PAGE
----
23 Clarifying and Defining Abnormal Behavior (Mental Illness) (cont.)
Mood Disorder: Disturbances in mood or emotions, like depression or mania Anxiety Disorder: Feelings of fear, apprehension, anxiety, and behavior distortions

24 © Bettmann/CORBIS The Mad Hatter, from Lewis Carroll’s Alice’s Adventures in Wonderland. History provides numerous examples of psychosis caused by toxic chemicals. Carroll’s Mad Hatter character is modeled after an occupational disease of the eighteenth and nineteenth centuries. In that era, hatmakers were heavily exposed to mercury used in the preparation of felt. Consequently, many suffered brain damage and became psychotic, or “mad” (Kety, 1979).

25 Alice in Wonderland Video (Johnny Depp) Video (Disney)

26 Clarifying and Defining Abnormal Behavior (Mental Illness) (cont.)
Somatoform Disorder: Physical symptoms that mimic disease or injury (blindness, anesthesia) for which there is no identifiable physical cause Dissociative Disorder: Temporary amnesia, multiple identity, or depersonalization (like being in a dream world, feeling like a robot, feeling like you are outside of your body) Personality Disorder: Deeply ingrained, unhealthy, maladaptive personality patterns

27 Clarifying and Defining Abnormal Behavior (Mental Illness) (cont.)
Sexual and Gender Identity Disorder: Problems with sexual identity, deviant sexual behavior, or sexual adjustment Neurosis: Archaic; once used to refer to anxiety, somatoform, and dissociative disorders, also used to refer to some kinds of depression

28 Personality Disorders: Blueprints for Maladjusted
Paranoid person- Overly suspicious, mistrusting Narcissistic person- Pre-occupied with their own self-importance. Absorbed in fantasies of power, wealth, brilliance, beauty, and love Borderline- Very unstable relationships, erratic emotions, self-damaging behavior, impulsive Histrionic Overly dramatic, attention seekers, easily angered, seductive, vain, shallow and manipulative TABLE 17-5 (Page 568)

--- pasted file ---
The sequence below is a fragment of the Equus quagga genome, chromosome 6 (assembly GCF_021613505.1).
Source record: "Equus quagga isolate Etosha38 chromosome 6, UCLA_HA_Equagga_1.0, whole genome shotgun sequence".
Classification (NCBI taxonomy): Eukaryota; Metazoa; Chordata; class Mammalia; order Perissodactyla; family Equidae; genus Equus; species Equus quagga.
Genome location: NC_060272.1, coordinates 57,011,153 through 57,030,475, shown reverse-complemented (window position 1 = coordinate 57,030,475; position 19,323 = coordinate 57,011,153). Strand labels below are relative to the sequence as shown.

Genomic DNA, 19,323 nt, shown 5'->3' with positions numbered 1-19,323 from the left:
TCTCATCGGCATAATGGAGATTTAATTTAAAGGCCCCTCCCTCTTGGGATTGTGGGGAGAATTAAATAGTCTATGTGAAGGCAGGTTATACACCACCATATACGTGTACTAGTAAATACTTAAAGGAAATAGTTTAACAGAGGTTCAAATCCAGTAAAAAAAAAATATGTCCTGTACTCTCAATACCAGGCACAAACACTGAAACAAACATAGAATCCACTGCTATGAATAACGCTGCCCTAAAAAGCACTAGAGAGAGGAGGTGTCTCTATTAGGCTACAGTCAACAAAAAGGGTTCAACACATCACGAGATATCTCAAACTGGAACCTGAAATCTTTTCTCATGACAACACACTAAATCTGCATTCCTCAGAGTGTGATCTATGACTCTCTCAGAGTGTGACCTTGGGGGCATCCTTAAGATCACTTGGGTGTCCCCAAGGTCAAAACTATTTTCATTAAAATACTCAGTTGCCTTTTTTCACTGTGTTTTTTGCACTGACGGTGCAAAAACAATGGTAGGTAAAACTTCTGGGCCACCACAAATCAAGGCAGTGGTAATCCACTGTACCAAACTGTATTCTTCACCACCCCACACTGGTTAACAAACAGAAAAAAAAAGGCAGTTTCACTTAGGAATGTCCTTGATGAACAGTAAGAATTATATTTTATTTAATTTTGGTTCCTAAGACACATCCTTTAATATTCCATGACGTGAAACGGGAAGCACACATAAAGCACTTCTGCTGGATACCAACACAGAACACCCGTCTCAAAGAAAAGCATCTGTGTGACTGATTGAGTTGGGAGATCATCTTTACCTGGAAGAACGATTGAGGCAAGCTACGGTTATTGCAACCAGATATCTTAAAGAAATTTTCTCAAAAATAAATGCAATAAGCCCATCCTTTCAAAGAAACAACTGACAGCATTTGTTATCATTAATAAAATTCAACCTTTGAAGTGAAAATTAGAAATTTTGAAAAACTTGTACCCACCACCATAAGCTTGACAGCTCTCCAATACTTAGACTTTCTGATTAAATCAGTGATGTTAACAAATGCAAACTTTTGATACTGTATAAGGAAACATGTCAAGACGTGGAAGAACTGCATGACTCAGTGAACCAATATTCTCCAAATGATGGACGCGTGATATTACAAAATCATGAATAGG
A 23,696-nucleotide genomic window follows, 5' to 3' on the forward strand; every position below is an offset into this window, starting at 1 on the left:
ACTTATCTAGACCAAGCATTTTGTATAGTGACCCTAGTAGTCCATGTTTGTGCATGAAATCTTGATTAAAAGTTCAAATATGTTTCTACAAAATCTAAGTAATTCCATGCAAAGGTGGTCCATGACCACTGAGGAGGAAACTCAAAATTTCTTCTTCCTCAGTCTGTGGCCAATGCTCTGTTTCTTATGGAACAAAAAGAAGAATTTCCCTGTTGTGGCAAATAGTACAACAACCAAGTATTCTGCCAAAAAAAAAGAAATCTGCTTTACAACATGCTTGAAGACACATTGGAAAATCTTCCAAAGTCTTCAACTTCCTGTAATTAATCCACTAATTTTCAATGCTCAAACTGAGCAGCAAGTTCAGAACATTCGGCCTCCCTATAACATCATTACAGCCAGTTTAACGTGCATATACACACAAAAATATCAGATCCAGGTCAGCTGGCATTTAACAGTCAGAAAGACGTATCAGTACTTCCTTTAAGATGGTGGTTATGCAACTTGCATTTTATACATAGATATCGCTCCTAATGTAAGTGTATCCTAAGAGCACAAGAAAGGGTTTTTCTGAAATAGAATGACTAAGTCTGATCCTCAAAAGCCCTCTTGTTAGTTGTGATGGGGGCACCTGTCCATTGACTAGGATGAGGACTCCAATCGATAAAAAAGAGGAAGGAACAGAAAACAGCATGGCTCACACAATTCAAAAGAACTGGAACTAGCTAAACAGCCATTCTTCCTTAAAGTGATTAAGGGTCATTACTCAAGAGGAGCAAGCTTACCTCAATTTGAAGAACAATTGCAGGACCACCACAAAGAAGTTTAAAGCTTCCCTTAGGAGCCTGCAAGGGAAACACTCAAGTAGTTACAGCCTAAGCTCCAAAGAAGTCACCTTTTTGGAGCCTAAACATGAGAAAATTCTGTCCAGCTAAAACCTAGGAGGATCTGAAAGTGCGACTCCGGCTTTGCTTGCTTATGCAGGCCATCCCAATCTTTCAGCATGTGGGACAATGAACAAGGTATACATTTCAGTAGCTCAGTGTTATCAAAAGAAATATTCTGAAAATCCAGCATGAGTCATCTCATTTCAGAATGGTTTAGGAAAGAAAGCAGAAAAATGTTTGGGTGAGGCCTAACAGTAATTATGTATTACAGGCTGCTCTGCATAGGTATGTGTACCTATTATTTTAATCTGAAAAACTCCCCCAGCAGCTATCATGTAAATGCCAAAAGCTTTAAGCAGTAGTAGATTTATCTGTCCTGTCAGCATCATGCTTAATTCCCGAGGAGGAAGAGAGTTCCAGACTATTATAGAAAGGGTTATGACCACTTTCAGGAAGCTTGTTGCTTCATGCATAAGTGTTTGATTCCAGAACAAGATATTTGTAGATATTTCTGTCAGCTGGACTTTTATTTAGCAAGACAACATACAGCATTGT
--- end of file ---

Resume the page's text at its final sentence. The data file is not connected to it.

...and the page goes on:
29 Personality Disorders
Borderline Girl Interrupted Narcissistic There Will be Blood Histrionic Gone With The Wind

30 Let’s Have A Party Imagine a party where all the people had a personality disorder

31 General Risk Factors for Contracting Mental Illness
Social Conditions: Poverty, homelessness, overcrowding, stressful living conditions Family Factors: Parents who are immature, mentally ill, abusive, or criminal; poor child discipline; severe marital or relationship problems Psychological Factors: Low intelligence, stress, learning disorders Biological Factors: Genetic defects or inherited vulnerabilities; poor prenatal care, head injuries, exposure to toxins, chronic physical illness, or disability

32 Focus on a Controversy Are the Mentally Ill Prone to Violence?
Jeffrey Dahmer Page 565

33 Personality Disorders: Antisocial Personality Disorder (APD)
A person who lacks a conscience (superego?); typically emotionally shallow, impulsive, selfish, and manipulative toward others Oftentimes called psychopaths or sociopaths Many are delinquents or criminals, but many are NOT crazed murderers displayed on television Create a good first impression and are often charming Cheat their way through life (e.g., Dr. Michael Swango, Scott Peterson)